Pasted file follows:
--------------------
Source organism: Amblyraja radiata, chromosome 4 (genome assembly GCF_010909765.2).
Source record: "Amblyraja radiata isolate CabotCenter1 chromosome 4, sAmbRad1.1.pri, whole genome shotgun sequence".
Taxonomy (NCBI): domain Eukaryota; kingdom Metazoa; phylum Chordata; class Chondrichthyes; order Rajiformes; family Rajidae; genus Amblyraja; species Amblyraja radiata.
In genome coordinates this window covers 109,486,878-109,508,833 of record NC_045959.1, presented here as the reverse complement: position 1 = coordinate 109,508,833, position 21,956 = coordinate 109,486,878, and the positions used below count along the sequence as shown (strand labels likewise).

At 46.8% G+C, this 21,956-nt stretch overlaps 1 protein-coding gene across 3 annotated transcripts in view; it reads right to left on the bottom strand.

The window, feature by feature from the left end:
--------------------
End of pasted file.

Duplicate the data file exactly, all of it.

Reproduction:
Source organism: Amblyraja radiata, chromosome 4 (genome assembly GCF_010909765.2).
Source record: "Amblyraja radiata isolate CabotCenter1 chromosome 4, sAmbRad1.1.pri, whole genome shotgun sequence".
Taxonomy (NCBI): domain Eukaryota; kingdom Metazoa; phylum Chordata; class Chondrichthyes; order Rajiformes; family Rajidae; genus Amblyraja; species Amblyraja radiata.
In genome coordinates this window covers 109,486,878-109,508,833 of record NC_045959.1, presented here as the reverse complement: position 1 = coordinate 109,508,833, position 21,956 = coordinate 109,486,878, and the positions used below count along the sequence as shown (strand labels likewise).

At 46.8% G+C, this 21,956-nt stretch overlaps 1 protein-coding gene across 3 annotated transcripts in view; it reads right to left on the bottom strand.

The window, feature by feature from the left end: